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McGilmer v. Hughes

United States District Court, M.D. Tennessee, Nashville Division

February 10, 2017

DEZMOND J. HUGHES, et al., Defendants.



         William McGilmer brought this action against Officer Dezmond Hughes, pursuant to 42 U.S.C. § 1983, alleging that Hughes used excessive force when using a Taser on McGilmer.[1] (Doc. No. 1.) Before the Court is Hughes' Motion for Summary Judgment on the basis of qualified immunity. (Doc. No. 33.) For the following reasons, Hughes' motion is GRANTED IN PART and DENIED IN PART.


         On July 11, 2014, Officer Leonard Cato and his officer-in-training Joel Callies responded to the Executive Inn in response to an aggravated assault call. (Doc. No. 40 at 1.) Dispatch described one suspect as a black male with a mohawk haircut wearing a black shirt and camouflage shorts that had pulled a gun on the complainant. (Id.) The other suspect was a white male wearing a white shirt and blue pants. (Id.) The suspects were reported to be staying in room 132. (Id.)

         Cato interviewed the complainant, Derrick Stephenson, who told Cato how the suspects approached him aggressively outside his room. (Id.) Stephenson reported that the black male suspect pointed a gun at him and threatened him while following Stephenson to his car. (Id.) Stephenson reported that two females were with the suspects, and the females were attempting to persuade the suspects to go back to the room to prevent an altercation. (Id. at 1-2.) This version of events was corroborated by Shontay Smart, a witness. (Id. at 2.) Cato then reviewed video of the events, which corroborated Stephenson's story. (Id.) The video showed that the suspects left the hotel and were not in room 132. (Id.) Cato briefed the officers present, including Hughes, on what had happened. (Id.) Callies prepared a police report, an officer notified a precinct detective, and the officers left the scene. (Id. at 3.)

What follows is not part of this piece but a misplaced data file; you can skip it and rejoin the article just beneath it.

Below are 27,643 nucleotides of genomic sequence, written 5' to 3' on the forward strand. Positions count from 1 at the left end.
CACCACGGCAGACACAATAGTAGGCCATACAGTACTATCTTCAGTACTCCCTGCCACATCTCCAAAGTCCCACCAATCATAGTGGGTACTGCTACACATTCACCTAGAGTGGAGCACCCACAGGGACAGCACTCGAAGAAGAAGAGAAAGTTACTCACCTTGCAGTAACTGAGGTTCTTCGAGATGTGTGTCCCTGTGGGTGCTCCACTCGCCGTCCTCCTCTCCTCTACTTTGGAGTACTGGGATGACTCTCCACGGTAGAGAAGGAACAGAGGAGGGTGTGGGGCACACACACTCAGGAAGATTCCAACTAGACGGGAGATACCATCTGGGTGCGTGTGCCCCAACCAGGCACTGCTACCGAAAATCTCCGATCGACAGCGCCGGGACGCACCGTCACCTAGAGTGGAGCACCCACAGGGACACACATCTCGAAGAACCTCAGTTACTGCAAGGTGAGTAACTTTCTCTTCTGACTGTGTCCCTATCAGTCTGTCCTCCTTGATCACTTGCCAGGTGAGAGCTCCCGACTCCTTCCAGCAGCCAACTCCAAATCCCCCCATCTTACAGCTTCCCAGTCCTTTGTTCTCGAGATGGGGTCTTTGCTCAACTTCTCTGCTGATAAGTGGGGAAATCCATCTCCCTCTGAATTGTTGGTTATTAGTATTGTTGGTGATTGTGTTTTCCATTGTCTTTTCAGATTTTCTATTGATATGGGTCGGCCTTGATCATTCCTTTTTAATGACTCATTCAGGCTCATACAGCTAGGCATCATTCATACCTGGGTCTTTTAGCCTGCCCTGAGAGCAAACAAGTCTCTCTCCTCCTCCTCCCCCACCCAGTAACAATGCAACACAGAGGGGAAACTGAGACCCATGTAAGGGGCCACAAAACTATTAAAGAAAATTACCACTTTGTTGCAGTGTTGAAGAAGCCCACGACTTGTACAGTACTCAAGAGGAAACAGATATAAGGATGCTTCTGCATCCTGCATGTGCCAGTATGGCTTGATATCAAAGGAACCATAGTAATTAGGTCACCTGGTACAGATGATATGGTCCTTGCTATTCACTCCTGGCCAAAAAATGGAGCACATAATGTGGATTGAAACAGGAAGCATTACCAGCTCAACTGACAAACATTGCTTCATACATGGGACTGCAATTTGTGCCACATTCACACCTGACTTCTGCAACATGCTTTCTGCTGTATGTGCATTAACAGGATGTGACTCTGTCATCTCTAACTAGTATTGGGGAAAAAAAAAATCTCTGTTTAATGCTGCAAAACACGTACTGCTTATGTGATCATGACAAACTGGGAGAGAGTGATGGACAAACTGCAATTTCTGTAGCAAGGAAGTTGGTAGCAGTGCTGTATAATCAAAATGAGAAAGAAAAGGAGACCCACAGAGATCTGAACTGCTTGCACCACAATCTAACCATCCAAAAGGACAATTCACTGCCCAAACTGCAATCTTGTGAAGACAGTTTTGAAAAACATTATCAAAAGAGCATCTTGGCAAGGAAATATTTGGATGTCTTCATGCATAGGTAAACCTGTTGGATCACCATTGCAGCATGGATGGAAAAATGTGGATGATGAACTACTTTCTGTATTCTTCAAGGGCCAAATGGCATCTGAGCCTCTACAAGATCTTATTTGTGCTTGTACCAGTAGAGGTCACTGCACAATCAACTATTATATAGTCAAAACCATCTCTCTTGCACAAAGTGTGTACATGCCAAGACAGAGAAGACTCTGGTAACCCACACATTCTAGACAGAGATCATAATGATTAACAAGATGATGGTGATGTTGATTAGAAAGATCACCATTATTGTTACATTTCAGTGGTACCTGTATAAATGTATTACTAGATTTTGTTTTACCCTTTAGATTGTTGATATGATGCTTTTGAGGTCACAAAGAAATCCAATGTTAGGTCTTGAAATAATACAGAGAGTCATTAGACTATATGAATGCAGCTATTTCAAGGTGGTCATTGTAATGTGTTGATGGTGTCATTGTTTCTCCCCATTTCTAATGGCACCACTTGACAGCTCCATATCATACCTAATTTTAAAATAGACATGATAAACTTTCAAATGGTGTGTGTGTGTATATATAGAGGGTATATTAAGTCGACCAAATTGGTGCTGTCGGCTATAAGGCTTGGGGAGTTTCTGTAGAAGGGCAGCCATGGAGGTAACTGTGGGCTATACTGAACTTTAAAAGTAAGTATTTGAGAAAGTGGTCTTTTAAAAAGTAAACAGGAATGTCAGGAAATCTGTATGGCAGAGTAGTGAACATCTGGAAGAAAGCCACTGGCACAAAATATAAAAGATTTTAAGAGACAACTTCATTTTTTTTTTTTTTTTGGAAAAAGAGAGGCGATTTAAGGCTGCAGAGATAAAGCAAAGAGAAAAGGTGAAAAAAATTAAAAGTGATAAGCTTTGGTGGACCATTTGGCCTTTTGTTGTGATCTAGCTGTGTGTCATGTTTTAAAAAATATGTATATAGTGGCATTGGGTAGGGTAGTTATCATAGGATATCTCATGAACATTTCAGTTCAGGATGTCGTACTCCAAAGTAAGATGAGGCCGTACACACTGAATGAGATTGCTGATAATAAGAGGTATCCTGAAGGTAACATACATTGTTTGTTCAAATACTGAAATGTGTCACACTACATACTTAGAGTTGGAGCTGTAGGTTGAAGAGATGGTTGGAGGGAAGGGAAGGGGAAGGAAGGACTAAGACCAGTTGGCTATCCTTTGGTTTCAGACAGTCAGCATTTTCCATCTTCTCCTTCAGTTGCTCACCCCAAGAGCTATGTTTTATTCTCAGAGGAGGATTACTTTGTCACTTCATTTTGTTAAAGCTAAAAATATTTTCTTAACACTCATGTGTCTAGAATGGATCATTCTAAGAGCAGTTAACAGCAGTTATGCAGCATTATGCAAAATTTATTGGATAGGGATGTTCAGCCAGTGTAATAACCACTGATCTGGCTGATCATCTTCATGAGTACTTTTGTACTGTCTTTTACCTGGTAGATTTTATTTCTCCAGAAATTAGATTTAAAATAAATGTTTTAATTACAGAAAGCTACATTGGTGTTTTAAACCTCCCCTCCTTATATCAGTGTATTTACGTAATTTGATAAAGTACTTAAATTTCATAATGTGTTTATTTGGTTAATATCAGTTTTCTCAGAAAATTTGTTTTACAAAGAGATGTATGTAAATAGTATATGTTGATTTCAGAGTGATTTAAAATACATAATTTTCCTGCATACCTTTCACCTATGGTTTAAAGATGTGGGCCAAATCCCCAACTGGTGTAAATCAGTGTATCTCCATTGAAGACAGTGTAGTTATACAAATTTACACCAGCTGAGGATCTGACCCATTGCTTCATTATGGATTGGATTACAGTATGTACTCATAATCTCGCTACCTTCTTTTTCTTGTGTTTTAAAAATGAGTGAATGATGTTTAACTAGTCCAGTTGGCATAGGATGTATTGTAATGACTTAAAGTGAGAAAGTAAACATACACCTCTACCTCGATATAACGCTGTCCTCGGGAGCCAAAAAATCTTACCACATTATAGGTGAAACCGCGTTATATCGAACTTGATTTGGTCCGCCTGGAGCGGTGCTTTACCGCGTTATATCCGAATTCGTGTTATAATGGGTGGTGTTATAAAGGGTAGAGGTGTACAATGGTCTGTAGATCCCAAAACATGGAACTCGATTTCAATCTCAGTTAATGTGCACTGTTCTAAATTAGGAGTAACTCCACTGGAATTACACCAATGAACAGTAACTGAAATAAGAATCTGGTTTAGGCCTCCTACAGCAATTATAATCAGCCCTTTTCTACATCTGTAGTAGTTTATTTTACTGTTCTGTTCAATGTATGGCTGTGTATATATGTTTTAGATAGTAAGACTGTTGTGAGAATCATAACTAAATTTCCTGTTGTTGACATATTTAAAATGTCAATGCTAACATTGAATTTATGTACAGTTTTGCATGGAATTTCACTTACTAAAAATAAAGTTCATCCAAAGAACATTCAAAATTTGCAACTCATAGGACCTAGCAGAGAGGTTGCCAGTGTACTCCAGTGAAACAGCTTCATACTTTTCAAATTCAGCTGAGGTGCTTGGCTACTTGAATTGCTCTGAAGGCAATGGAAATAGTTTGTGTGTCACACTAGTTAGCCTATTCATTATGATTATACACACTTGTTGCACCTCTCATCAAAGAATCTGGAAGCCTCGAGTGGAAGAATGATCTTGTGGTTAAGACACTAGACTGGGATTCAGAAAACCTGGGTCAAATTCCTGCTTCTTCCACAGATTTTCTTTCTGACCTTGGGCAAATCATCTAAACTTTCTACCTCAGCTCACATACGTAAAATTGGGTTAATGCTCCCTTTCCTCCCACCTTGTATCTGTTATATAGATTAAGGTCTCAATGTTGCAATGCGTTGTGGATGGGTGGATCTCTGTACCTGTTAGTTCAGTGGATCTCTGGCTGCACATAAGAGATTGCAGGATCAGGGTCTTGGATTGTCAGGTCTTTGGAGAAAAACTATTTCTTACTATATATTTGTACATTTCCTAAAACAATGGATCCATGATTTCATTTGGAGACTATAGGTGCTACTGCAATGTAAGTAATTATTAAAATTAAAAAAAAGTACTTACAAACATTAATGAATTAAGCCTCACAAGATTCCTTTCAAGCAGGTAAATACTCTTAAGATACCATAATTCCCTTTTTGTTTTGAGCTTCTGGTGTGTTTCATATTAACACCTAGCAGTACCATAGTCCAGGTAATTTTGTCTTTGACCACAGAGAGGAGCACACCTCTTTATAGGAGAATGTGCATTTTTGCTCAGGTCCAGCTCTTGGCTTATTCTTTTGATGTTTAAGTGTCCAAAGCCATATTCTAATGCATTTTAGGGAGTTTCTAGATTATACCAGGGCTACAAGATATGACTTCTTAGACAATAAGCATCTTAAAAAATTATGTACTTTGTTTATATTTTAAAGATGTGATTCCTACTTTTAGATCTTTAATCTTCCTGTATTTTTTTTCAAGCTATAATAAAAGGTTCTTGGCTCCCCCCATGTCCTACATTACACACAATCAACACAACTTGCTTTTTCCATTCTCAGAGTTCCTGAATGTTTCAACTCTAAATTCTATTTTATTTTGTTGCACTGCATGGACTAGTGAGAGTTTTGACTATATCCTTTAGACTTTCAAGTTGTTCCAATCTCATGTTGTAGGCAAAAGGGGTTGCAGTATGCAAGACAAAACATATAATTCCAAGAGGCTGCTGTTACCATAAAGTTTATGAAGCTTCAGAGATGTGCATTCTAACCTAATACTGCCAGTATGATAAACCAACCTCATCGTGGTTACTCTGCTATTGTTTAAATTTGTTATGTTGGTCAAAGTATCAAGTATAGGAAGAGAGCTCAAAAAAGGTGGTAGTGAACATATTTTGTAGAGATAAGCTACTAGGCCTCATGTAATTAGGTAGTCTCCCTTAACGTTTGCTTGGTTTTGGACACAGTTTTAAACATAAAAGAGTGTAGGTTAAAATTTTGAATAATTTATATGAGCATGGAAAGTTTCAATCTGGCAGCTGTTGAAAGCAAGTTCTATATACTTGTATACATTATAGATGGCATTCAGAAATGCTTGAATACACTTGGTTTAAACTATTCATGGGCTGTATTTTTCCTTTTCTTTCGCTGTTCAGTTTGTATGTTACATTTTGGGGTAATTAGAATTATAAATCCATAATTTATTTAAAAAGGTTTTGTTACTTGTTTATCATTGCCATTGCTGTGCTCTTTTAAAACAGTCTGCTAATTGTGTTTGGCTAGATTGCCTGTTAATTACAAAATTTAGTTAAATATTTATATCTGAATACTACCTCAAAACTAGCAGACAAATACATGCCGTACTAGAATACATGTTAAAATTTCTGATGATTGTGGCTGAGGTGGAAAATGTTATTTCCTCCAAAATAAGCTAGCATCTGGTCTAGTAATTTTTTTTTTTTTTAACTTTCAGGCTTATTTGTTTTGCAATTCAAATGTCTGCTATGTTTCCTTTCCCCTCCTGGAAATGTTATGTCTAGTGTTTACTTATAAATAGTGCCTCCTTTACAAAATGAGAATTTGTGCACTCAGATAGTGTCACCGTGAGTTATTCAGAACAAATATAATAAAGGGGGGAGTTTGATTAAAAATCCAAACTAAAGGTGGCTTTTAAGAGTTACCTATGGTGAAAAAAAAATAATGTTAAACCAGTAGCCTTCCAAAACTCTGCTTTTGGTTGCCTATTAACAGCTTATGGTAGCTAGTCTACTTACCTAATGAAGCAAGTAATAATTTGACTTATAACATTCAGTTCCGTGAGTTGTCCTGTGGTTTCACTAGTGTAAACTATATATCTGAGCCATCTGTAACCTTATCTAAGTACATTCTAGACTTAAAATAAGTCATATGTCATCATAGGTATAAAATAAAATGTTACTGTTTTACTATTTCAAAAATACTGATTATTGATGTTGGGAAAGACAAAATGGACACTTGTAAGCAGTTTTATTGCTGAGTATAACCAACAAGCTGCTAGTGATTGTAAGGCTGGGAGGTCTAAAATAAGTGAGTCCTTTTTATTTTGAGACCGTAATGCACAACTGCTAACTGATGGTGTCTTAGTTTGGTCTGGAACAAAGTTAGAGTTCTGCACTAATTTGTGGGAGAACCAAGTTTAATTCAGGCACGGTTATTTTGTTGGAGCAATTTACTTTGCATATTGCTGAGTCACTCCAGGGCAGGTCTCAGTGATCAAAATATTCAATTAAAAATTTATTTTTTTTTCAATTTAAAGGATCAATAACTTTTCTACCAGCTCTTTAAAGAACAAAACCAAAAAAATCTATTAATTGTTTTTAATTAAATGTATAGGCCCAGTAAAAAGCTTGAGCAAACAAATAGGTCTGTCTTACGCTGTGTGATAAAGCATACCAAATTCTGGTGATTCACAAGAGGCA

Shortly thereafter, dispatch notified Cato and Callies that Stephenson called to notify them that the suspects had returned. (Id.) Several officers returned to the scene, including Cato, Callies, and Detective Polk. (Id.) Officers attempted several times to make contact with the suspects who appeared to be in room 132, and finally a black male partially opened the door and stated that there was no reason for the officers to be there and nobody was coming out or in. (Id.) Later, a white male partially opened the door and told the officers to get a warrant. (Id. at 3-4.) Officers identified four people inside the room-two male and two female. (Id. at 4.)

         At some point, Sergeant Terrence Bradley came to the scene. (Id. at 4.) Cato informed him that (1) there were four suspects inside the hotel room; (2) the suspects were believed to be armed with a handgun; (3) there was a strong odor of marijuana coming from room 132; and (4) the suspects were not allowing police to enter the room, and the suspects would not leave the room. (Id.) Officers secured the area, cleared the rooms adjacent to room 132, and continued to attempt to persuade the suspects to come out of the room while detectives prepared a search warrant to gain entry to the room. (Id.) The occupants opened and then quickly shut the door a few times. (Id. at 6.)